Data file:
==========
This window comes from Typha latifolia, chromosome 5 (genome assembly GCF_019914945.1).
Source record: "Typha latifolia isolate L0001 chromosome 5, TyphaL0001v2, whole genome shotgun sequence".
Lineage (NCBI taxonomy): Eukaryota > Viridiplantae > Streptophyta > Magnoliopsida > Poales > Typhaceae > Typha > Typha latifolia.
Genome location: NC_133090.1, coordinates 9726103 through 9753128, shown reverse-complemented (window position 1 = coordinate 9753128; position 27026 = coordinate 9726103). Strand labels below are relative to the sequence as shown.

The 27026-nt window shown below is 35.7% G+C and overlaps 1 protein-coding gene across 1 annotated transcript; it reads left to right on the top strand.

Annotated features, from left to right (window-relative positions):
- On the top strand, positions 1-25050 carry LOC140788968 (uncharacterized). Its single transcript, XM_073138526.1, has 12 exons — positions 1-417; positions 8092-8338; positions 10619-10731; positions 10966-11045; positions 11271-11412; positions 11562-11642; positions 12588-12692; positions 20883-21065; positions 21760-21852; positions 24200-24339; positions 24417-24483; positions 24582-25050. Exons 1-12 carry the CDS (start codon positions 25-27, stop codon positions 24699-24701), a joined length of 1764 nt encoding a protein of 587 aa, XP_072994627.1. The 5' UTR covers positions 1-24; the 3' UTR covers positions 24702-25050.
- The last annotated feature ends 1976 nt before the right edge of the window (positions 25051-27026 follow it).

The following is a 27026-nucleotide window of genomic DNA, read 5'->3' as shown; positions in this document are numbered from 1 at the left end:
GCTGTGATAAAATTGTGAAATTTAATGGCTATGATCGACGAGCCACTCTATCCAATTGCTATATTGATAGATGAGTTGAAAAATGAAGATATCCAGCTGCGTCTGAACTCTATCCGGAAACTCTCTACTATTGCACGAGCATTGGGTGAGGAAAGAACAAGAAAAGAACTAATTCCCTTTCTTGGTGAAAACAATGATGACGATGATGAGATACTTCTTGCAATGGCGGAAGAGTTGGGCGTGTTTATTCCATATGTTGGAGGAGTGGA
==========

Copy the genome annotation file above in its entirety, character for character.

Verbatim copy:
This window comes from Typha latifolia, chromosome 5 (genome assembly GCF_019914945.1).
Source record: "Typha latifolia isolate L0001 chromosome 5, TyphaL0001v2, whole genome shotgun sequence".
Lineage (NCBI taxonomy): Eukaryota > Viridiplantae > Streptophyta > Magnoliopsida > Poales > Typhaceae > Typha > Typha latifolia.
Genome location: NC_133090.1, coordinates 9726103 through 9753128, shown reverse-complemented (window position 1 = coordinate 9753128; position 27026 = coordinate 9726103). Strand labels below are relative to the sequence as shown.

The 27026-nt window shown below is 35.7% G+C and overlaps 1 protein-coding gene across 1 annotated transcript; it reads left to right on the top strand.

Annotated features, from left to right (window-relative positions):
- On the top strand, positions 1-25050 carry LOC140788968 (uncharacterized). Its single transcript, XM_073138526.1, has 12 exons — positions 1-417; positions 8092-8338; positions 10619-10731; positions 10966-11045; positions 11271-11412; positions 11562-11642; positions 12588-12692; positions 20883-21065; positions 21760-21852; positions 24200-24339; positions 24417-24483; positions 24582-25050. Exons 1-12 carry the CDS (start codon positions 25-27, stop codon positions 24699-24701), a joined length of 1764 nt encoding a protein of 587 aa, XP_072994627.1. The 5' UTR covers positions 1-24; the 3' UTR covers positions 24702-25050.
- The last annotated feature ends 1976 nt before the right edge of the window (positions 25051-27026 follow it).

The following is a 27026-nucleotide window of genomic DNA, read 5'->3' as shown; positions in this document are numbered from 1 at the left end:
GCTGTGATAAAATTGTGAAATTTAATGGCTATGATCGACGAGCCACTCTATCCAATTGCTATATTGATAGATGAGTTGAAAAATGAAGATATCCAGCTGCGTCTGAACTCTATCCGGAAACTCTCTACTATTGCACGAGCATTGGGTGAGGAAAGAACAAGAAAAGAACTAATTCCCTTTCTTGGTGAAAACAATGATGACGATGATGAGATACTTCTTGCAATGGCGGAAGAGTTGGGCGTGTTTATTCCATATGTTGGAGGAGTGGA